What does an Associate Artist do?

 10 November 2017

David Whitney works for Theatre Royal as their Associate Artist and looks after their youth groups, workshops and productions. He explains more about the role and what skills are needed for this area of work.

I work full-time here at Theatre Royal. My typical working week is 39 hours over six days.

I am responsible for the planning and delivery of eight weekly youth theatre groups, which range from ages eight-22 and I also manage a small team of assistants who aid this facilitation.

I line-manage the Young Associates, who spend a full year here at Theatre Royal. With me they explore different departments and work towards their own personal goals and go on to do brilliant things.

An Associate Artist is someone who has a mixture of skills that can benefit a workplace.

In addition to this role, I also run workshops with local charities and within the community.

I am responsible for directing up to three main house productions a year as well as small scale sharing’s with the various groups I work with.

I also attend various conferences updating my knowledge about the current theatre world and networking with other theatre professionals.

My working week can increase up to 50-60 hours depending on what projects need delivering. This can be very tiring but extremely rewarding!

An Associate Artist is someone who has a mixture of skills that can benefit a workplace. I trained as an actor and have worked professionally on stage and screen.

In addition, I have also worked professionally as a director and musician.

The combination of these skills and my experience of working with young people make for a variety of traits that I can implement within my job specification.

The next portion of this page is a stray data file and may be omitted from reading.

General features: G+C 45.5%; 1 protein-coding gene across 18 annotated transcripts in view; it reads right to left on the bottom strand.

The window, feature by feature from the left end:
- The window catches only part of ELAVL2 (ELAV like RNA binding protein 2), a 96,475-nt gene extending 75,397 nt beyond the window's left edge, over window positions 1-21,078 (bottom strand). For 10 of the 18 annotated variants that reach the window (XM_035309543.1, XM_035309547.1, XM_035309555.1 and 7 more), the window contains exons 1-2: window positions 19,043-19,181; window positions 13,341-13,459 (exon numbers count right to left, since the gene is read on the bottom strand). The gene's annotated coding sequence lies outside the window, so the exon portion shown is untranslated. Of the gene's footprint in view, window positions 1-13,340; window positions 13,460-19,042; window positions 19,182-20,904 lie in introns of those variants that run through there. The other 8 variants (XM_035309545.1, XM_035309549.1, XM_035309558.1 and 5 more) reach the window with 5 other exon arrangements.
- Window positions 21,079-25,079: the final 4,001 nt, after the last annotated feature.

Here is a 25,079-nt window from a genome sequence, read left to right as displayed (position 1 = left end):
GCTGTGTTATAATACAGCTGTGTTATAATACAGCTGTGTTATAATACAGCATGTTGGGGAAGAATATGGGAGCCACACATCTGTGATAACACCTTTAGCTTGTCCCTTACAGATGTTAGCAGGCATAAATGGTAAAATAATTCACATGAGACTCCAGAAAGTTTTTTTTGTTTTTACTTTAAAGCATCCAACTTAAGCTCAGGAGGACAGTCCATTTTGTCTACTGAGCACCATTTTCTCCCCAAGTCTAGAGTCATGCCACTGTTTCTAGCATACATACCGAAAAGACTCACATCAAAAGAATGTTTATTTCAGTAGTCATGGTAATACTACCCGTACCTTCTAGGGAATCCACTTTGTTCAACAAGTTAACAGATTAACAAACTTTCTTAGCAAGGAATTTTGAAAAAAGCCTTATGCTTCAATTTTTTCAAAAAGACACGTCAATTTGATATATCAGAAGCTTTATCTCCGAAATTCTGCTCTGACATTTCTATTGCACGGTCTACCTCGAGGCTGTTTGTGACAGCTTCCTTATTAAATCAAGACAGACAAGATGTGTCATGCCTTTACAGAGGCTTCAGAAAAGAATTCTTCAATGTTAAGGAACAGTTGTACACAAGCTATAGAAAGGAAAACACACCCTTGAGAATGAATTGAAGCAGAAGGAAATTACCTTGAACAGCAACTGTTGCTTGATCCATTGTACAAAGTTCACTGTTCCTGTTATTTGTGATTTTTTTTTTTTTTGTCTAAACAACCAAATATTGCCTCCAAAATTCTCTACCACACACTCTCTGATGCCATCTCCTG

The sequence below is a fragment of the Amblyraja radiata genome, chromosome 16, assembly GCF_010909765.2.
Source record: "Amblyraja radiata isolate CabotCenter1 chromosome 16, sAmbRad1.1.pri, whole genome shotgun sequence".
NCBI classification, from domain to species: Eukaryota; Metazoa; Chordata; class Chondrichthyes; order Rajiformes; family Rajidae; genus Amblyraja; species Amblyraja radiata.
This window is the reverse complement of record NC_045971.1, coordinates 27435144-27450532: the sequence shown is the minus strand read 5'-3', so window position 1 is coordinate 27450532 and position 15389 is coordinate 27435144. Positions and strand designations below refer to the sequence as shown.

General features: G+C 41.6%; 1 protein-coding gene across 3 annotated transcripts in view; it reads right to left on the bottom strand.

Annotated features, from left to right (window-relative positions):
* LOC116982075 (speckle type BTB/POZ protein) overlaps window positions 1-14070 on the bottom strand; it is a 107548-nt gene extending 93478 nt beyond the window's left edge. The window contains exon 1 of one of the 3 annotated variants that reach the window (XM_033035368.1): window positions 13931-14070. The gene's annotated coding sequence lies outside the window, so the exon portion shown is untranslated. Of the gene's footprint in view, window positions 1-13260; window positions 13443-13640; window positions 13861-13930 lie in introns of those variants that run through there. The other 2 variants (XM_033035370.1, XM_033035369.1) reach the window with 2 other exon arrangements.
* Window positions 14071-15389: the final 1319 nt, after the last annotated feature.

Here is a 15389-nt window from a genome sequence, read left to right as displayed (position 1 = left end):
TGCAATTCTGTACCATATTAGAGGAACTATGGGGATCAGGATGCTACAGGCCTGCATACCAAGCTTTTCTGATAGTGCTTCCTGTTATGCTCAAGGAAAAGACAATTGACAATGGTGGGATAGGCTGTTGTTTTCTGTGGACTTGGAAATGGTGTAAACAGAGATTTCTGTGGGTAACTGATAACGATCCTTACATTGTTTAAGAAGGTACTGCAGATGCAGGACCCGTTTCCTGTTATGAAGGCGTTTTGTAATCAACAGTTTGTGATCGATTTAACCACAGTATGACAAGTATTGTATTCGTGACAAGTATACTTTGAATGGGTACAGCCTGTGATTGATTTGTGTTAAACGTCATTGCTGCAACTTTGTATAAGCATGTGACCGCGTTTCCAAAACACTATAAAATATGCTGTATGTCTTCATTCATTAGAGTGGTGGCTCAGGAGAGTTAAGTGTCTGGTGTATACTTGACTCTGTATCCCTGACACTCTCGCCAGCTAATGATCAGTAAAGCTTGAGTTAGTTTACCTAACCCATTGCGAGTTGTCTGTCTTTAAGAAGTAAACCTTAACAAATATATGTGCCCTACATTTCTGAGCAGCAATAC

What skills are needed for this role? 

With my job I meet a lot of people and have to collaborate with lots different artists.

I think in my role you have to be extremely personable, a multi-tasker, have an excellent knowledge of current theatre practices and to also be an amenable person ready for sudden changes in the working week.

Above all, you need to be the type of person to completely immerse yourself in theatre and be prepared to not have much of a social life.

You will have a great time but you have to be prepared that your social life will revolve around the theatre and your job.

You will meet the best people and learn a lot but it’s not the job for you if you enjoy the quiet life.

Previous work experience: 

My career has been extremely varied and each experience has given me more confidence to perform in this role to my full capacity, I have worked hard and been very lucky.

I originally wanted to be a stage actor and trained in that field.

You will meet the best people and learn a lot but it’s not the job for you if you enjoy the quiet life.

Even though acting is where one of my true passions lie, I have incorporated this experience into my workshops and facilitation and find that my knowledge has helped to ignite aspirations within others.

My career has now gone down a more directorial route which I absolutely love as I get to work with actors, sharing common practices, ideas and new ways of developing material.

I am able to direct productions with my own artistic vision and get to manage my own creative team, which I relish.

What education and training have you done? 

Tips for a creative career 

As mentioned before I think above all you really have to love it.

If there is a part of you that is hesitant, it won’t work out for you.

I meet so many young people who do qualifications as a ‘back-up’, if you spend your whole life having back-up plans then you will never truly commit to what your heart tells you.

Any time you feel like you’re being put off from what you really want to do, just remember this quote.

“The ones who say "you can't" and "you won't" are probably the ones that are scared that you will.”

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